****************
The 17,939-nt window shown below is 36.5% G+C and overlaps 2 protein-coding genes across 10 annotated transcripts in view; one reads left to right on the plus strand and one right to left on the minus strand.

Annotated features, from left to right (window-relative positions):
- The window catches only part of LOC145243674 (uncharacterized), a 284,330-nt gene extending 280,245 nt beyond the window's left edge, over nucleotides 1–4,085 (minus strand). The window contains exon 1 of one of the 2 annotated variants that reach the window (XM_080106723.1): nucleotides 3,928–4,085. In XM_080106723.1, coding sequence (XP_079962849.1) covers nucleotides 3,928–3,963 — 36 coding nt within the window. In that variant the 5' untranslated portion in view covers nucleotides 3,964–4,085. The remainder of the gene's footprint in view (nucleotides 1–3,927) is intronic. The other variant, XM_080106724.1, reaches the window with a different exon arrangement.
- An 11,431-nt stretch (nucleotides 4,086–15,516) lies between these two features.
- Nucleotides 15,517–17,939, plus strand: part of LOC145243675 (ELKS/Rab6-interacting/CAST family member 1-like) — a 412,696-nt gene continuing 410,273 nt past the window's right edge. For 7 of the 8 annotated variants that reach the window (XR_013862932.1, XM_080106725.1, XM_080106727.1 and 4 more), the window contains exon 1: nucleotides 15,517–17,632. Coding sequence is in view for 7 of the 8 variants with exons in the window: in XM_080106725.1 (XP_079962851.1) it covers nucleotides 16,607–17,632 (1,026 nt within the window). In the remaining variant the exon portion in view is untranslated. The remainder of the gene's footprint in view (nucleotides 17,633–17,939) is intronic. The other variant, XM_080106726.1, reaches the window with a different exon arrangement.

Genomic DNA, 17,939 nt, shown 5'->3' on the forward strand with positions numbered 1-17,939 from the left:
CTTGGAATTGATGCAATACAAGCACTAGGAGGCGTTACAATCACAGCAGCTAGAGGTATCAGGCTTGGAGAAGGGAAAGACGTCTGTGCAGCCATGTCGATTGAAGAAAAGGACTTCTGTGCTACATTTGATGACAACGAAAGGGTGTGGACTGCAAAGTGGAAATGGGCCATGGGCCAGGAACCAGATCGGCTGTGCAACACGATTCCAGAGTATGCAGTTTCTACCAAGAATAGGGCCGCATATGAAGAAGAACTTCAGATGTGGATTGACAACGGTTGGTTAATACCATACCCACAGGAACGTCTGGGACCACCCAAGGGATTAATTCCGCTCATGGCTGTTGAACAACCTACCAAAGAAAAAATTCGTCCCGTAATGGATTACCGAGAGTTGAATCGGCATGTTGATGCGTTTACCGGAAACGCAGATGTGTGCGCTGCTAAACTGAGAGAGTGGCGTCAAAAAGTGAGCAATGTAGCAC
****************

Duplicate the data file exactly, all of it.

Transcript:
The 17,939-nt window shown below is 36.5% G+C and overlaps 2 protein-coding genes across 10 annotated transcripts in view; one reads left to right on the plus strand and one right to left on the minus strand.

Annotated features, from left to right (window-relative positions):
- The window catches only part of LOC145243674 (uncharacterized), a 284,330-nt gene extending 280,245 nt beyond the window's left edge, over nucleotides 1–4,085 (minus strand). The window contains exon 1 of one of the 2 annotated variants that reach the window (XM_080106723.1): nucleotides 3,928–4,085. In XM_080106723.1, coding sequence (XP_079962849.1) covers nucleotides 3,928–3,963 — 36 coding nt within the window. In that variant the 5' untranslated portion in view covers nucleotides 3,964–4,085. The remainder of the gene's footprint in view (nucleotides 1–3,927) is intronic. The other variant, XM_080106724.1, reaches the window with a different exon arrangement.
- An 11,431-nt stretch (nucleotides 4,086–15,516) lies between these two features.
- Nucleotides 15,517–17,939, plus strand: part of LOC145243675 (ELKS/Rab6-interacting/CAST family member 1-like) — a 412,696-nt gene continuing 410,273 nt past the window's right edge. For 7 of the 8 annotated variants that reach the window (XR_013862932.1, XM_080106725.1, XM_080106727.1 and 4 more), the window contains exon 1: nucleotides 15,517–17,632. Coding sequence is in view for 7 of the 8 variants with exons in the window: in XM_080106725.1 (XP_079962851.1) it covers nucleotides 16,607–17,632 (1,026 nt within the window). In the remaining variant the exon portion in view is untranslated. The remainder of the gene's footprint in view (nucleotides 17,633–17,939) is intronic. The other variant, XM_080106726.1, reaches the window with a different exon arrangement.

Genomic DNA, 17,939 nt, shown 5'->3' on the forward strand with positions numbered 1-17,939 from the left:
CTTGGAATTGATGCAATACAAGCACTAGGAGGCGTTACAATCACAGCAGCTAGAGGTATCAGGCTTGGAGAAGGGAAAGACGTCTGTGCAGCCATGTCGATTGAAGAAAAGGACTTCTGTGCTACATTTGATGACAACGAAAGGGTGTGGACTGCAAAGTGGAAATGGGCCATGGGCCAGGAACCAGATCGGCTGTGCAACACGATTCCAGAGTATGCAGTTTCTACCAAGAATAGGGCCGCATATGAAGAAGAACTTCAGATGTGGATTGACAACGGTTGGTTAATACCATACCCACAGGAACGTCTGGGACCACCCAAGGGATTAATTCCGCTCATGGCTGTTGAACAACCTACCAAAGAAAAAATTCGTCCCGTAATGGATTACCGAGAGTTGAATCGGCATGTTGATGCGTTTACCGGAAACGCAGATGTGTGCGCTGCTAAACTGAGAGAGTGGCGTCAAAAAGTGAGCAATGTAGCAC